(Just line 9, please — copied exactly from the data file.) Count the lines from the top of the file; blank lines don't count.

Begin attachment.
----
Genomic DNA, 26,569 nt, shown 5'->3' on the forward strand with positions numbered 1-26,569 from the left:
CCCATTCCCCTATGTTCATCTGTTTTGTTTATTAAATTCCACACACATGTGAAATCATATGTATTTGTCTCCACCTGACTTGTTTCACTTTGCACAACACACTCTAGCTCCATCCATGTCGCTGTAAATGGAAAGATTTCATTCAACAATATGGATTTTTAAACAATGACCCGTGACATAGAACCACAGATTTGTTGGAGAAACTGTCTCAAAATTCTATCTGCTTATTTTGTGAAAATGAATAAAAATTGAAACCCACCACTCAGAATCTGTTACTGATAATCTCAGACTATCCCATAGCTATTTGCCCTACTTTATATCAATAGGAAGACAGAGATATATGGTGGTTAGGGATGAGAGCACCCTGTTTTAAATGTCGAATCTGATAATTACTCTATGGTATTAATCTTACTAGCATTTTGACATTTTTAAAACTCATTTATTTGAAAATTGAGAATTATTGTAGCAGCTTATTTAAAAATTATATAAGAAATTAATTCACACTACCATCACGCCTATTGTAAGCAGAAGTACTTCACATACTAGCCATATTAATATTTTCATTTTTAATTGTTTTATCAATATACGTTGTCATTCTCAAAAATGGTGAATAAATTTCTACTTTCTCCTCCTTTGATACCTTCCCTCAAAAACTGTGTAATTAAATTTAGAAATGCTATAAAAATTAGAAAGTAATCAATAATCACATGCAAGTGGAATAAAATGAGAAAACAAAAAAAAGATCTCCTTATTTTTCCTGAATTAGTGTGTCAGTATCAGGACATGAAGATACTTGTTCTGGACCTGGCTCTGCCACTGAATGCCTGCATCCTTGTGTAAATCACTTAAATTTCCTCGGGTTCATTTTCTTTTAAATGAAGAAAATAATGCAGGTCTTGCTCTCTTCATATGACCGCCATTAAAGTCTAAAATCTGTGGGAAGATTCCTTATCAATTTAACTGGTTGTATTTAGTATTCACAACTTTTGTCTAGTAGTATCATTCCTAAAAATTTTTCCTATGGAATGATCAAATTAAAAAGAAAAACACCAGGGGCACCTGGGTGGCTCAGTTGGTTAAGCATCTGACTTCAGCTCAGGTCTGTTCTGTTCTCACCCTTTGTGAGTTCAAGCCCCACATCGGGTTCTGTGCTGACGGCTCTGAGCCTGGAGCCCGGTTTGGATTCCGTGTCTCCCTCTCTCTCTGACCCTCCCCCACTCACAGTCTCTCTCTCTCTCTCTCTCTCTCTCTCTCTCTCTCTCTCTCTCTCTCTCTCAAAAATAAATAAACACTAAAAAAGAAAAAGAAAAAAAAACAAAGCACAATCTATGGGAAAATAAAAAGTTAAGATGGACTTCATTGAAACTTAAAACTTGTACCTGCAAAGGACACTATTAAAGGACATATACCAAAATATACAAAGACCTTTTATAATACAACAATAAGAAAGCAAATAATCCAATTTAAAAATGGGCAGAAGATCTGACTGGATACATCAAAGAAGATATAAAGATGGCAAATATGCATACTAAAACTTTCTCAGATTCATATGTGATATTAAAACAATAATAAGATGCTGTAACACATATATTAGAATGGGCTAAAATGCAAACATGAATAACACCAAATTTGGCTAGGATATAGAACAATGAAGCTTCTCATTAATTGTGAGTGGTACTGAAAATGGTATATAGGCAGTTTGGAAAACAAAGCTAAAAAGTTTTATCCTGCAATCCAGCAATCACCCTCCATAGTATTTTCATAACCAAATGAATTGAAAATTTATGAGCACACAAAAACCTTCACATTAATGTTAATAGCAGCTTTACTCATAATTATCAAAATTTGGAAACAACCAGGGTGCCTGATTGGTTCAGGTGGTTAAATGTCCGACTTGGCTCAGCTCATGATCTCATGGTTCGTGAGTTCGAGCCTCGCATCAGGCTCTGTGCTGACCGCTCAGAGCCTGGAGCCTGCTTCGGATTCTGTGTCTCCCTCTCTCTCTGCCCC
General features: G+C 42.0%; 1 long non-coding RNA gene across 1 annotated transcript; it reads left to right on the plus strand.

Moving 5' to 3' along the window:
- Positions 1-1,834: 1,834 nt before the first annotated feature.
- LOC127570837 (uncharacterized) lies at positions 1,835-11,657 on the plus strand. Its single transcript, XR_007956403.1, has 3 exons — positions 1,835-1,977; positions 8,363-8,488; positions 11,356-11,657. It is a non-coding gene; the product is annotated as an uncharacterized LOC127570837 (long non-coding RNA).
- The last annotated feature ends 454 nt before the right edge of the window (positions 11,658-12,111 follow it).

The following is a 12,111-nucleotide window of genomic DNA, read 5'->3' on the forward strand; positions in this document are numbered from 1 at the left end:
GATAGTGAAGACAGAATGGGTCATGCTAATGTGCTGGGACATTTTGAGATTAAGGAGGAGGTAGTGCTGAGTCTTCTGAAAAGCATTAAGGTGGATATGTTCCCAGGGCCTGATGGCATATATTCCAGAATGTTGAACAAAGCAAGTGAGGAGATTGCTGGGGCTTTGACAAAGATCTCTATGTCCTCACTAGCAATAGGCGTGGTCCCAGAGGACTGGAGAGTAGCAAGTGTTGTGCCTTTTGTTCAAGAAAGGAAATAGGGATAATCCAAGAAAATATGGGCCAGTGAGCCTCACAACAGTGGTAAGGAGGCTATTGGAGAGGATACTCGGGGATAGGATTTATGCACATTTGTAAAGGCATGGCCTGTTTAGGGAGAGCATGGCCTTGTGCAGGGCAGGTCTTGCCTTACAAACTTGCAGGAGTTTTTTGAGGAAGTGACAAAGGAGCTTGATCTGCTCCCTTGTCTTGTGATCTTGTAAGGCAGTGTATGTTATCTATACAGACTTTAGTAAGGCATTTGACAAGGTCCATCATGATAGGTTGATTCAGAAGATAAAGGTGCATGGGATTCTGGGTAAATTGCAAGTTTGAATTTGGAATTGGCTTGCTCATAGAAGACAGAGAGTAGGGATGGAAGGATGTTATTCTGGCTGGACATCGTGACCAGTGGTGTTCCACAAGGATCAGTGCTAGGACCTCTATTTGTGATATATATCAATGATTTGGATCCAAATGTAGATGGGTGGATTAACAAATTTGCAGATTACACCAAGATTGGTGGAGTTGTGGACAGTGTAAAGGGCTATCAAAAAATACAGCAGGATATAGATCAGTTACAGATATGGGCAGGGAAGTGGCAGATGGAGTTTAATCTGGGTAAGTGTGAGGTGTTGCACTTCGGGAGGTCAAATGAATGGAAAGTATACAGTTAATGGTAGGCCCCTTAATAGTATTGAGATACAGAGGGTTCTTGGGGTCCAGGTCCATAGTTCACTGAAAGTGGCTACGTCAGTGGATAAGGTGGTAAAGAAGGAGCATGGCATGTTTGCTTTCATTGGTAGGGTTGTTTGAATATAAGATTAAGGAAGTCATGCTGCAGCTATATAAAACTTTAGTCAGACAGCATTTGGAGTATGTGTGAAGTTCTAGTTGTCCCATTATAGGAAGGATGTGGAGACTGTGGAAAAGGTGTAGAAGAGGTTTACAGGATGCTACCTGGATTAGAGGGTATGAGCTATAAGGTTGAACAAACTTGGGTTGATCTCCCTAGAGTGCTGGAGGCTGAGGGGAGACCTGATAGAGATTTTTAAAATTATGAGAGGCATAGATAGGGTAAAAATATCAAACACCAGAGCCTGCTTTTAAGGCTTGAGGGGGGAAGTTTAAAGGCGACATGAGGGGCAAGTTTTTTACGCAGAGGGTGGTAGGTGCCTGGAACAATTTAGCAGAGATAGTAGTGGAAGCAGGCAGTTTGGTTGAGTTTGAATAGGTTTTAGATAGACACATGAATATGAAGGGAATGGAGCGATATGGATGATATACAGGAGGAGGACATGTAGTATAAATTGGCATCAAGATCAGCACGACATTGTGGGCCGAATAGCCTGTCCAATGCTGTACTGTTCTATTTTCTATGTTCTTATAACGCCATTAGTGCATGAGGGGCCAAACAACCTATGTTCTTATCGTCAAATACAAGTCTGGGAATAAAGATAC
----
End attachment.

GATAGTGAAGACAGAATGGGTCATGCTAATGTGCTGGGACATTTTGAGATTAAGGAGGAGGTAGTGCTGAGTCTTCTGAAAAGCATTAAGGTGGATATGTTCCCAGGGCCTGATGGCATATATTCCAGAATGTTGAACAAAGCAAGTGAGGAGATTGCTGGGGCTTTGACAAAGATCTCTATGTCCTCACTAGCAATAGGCGTGGTCCCAGAGGACTGGAGAGTAGCAAGTGTTGTGCCTTTTGTTCAAGAAAGGAAATAGGGATAATCCAAGAAAATATGGGCCAGTGAGCCTCACAACAGTGGTAAGGAGGCTATTGGAGAGGATACTCGGGGATAGGATTTATGCACATTTGTAAAGGCATGGCCTGTTTAGGGAGAGCATGGCCTTGTGCAGGGCAGGTCTTGCCTTACAAACTTGCAGGAGTTTTTTGAGGAAGTGACAAAGGAGCTTGATCTGCTCCCTTGTCTTGTGATCTTGTAAGGCAGTGTATGTTATCTATACAGACTTTAGTAAGGCATTTGACAAGGTCCATCATGATAGGTTGATTCAGAAGATAAAGGTGCATGGGATTCTGGGTAAATTGCAAGTTTGAATTTGGAATTGGCTTGCTCATAGAAGACAGAGAGTAGGGATGGAAGGATGTTATTCTGGCTGGACATCGTGACCAGTGGTGTTCCACAAGGATCAGTGCTAGGACCTCTATTTGTGATATATATCAATGATTTGGATCCAAATGTAGATGGGTGGATTAACAAATTTGCAGATTACACCAAGATTGGTGGAGTTGTGGACAGTGTAAAGGGCTATCAAAAAATACAGCAGGATATAGATCAGTTACAGATATGGGCAGGGAAGTGGCAGATGGAGTTTAATCTGGGTAAGTGTGAGGTGTTGCACTTCGGGAGGTCAAATGAATGGAAAGTATACAGTTAATGGTAGGCCCCTTAATAGTATTGAGATACAGAGGGTTCTTGGGGTCCAGGTCCATAGTTCACTGAAAGTGGCTACGTCAGTGGATAAGGTGGTAAAGAAGGAGCATGGCATGTTTGCTTTCATTGGTAGGGTTGTTTGAATATAAGATTAAGGAAGTCATGCTGCAGCTATATAAAACTTTAGTCAGACAGCATTTGGAGTATGTGTGAAGTTCTAGTTGTCCCATTATAGGAAGGATGTGGAGACTGTGGAAAAGGTGTAGAAGAGGTTTACAGGATGCTACCTGGATTAGAGGGTATGAGCTATAAGGTTGAACAAACTTGGGTTGATCTCCCTAGAGTGCTGGAGGCTGAGGGGAGACCTGATAGAGATTTTTAAAATTATGAGAGGCATAGATAGGGTAAAAATATCAAACACCAGAGCCTGCTTTTAAGGCTTGAGGGGGGAAGTTTAAAGGCGACATGAGGGGCAAGTTTTTTACGCAGAGGGTGGTAGGTGCCTGGAACAATTTAGCAGAGATAGTAGTGGAAGCAGGCAGTTTGGTTGAGTTTGAATAGGTTTTAGATAGACACATGAATATGAAGGGAATGGAGCGATATGGATGATATACAGGAGGAGGACATGTAGTATAAATTGGCATCAAGATCAGCACGACATTGTGGGCCGAATAGCCTGTCCAATGCTGTACTGTTCTATTTTCTATGTTCTTATAACGCCATTAGTGCATGAGGGGCCAAACAACCTATGTTCTTATCGTCAAATACAAGTCTGGGAATAAAGATAC